All of NQbass7's Comments + Replies

Open Thread, August 2010

Alright, I've lost track of the bookmark and my google-fu is not strong enough with the few bits and pieces I remember. I remember seeing a link to a story in a lesswrong article. The story was about a group of scientists who figured out how to scan a brain, so they did it to one of them, and then he wakes up in a strange place and then has a series of experiences/dreams which recount history leading up to where he currently is, including a civilization of uploads, and he's currently living with the last humans around... something like that. Can anybody help me out? Online story, 20 something chapters I think... this is driving me nuts.

4Risto_Saarelma11yAfter Life [http://sifter.org/~simon/AfterLife/]
How to always have interesting conversations

I've heard of a similar strategy once discussed as part of pickup, I believe - I can only pull up a vague memory right now, but the thought was something along the lines of this. If a woman says she "just moved away from her family in San Francisco to have more freedom," each word of that can be a hook into an interesting conversation. What was moving like? What's her family like? Why did she want to move away from them? What's it like in San Francisco and how is it different here? What kind of freedom was she looking for? etc.

I've been working on using that type of conversation as well to avoid awkward pauses and keep interesting conversations going.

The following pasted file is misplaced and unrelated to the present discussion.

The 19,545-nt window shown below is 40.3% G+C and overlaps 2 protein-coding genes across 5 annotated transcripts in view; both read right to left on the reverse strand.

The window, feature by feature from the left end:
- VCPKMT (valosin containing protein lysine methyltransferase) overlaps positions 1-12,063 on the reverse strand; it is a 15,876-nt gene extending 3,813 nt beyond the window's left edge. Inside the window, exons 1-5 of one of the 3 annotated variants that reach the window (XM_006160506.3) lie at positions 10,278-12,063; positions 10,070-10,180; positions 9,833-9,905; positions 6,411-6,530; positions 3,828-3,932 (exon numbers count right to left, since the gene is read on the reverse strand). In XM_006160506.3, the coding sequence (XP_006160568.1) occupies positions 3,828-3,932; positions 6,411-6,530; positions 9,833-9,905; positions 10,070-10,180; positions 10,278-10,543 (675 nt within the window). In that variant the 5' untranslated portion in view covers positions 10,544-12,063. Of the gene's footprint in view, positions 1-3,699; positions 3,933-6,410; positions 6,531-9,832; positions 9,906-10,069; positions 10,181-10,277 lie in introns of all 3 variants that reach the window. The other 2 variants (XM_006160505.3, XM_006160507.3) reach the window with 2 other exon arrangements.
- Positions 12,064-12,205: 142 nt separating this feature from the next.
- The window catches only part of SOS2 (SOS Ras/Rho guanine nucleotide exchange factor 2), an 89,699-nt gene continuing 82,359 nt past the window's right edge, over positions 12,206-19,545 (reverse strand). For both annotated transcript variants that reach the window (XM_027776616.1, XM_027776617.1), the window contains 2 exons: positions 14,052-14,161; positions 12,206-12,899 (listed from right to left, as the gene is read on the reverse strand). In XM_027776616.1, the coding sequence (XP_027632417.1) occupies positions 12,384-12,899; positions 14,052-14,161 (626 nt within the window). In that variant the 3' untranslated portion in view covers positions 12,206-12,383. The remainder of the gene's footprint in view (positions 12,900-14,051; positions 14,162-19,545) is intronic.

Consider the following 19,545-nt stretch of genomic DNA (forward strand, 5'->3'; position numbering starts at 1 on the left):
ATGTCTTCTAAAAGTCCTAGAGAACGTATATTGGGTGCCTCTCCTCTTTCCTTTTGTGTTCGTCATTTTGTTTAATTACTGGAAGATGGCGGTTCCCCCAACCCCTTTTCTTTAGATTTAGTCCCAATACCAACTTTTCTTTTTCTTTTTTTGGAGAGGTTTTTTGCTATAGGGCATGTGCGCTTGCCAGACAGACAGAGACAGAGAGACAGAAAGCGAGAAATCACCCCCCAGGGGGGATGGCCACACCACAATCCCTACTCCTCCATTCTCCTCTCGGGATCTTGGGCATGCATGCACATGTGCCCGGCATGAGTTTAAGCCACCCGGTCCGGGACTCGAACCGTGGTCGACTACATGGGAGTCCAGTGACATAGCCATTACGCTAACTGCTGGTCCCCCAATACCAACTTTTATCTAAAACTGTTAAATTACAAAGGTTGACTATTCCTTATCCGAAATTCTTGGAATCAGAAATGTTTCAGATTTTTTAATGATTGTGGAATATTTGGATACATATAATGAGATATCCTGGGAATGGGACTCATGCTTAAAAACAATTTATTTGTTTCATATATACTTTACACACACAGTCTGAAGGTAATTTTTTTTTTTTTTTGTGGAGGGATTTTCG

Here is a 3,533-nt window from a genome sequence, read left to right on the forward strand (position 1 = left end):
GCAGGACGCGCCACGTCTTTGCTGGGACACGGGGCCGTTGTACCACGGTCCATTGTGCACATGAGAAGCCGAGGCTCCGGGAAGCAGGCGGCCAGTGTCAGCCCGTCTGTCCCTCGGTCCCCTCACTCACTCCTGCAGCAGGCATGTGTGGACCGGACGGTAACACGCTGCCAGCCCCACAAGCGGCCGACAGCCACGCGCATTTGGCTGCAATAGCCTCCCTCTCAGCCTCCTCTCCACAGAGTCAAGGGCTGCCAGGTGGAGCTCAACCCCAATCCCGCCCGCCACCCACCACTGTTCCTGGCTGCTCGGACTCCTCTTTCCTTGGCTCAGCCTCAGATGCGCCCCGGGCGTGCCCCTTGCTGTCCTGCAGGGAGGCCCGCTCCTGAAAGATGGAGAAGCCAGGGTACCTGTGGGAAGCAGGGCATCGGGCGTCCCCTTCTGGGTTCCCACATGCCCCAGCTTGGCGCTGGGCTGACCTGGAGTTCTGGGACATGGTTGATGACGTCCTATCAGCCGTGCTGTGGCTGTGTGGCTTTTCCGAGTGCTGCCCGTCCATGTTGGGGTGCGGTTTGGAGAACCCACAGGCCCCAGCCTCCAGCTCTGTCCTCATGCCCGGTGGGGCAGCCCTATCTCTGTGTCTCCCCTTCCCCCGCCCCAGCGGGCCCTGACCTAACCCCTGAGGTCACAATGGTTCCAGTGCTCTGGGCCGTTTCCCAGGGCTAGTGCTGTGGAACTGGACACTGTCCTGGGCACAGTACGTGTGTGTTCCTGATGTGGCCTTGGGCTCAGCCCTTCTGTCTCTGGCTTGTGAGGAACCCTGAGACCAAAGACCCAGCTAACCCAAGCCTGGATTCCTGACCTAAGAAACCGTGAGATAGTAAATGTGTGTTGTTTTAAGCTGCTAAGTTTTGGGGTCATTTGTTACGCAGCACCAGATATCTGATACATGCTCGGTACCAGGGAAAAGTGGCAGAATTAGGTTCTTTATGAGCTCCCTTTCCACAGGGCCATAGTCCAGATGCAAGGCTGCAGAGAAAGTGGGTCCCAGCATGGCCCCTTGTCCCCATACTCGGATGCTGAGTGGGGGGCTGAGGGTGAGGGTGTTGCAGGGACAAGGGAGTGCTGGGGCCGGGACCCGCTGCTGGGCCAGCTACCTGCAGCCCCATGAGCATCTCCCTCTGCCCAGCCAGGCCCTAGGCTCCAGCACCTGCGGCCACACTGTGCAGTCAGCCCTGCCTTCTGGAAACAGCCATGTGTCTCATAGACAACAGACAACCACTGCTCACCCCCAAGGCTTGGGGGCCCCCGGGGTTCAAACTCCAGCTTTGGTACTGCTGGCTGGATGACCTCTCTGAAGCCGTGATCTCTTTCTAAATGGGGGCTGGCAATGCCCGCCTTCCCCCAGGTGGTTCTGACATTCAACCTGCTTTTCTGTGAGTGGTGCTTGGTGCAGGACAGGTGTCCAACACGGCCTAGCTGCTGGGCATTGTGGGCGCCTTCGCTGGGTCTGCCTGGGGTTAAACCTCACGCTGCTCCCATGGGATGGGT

The Trolley Problem in popular culture: Torchwood Series 3

How many lives is your dignity worth? Would you be willing to actually kill people for your dignity, or are you only willing to make that transaction if someone else is holding the knife?

2jwdink13yI don't quite understand how your rhetorical question is analogous here. Can you flesh it out a bit? I don't think the notion of dignity is completely meaningless. After all, we don't just want the maximum number of people to be happy, we also want people to get what they deserve-- in other words, we want people to deserve their happiness. If only 10% of the world were decent people, and everyone else were immoral, which scenario would seem the more morally agreeable: the scenario in which the 10% good people were ensured perennial happiness at the expense of the other 90%'s misery, or the reversed scenario? I'm just seeing something parallel here: it's not brute number of people living that matters, so much as those people having worthwhile existences. After sacrificing their children on a gamble, do these people really deserve the peace they get? (Would you also assert that Ozymandias' decision in The Watchmen was morally good?)
The Trolley Problem in popular culture: Torchwood Series 3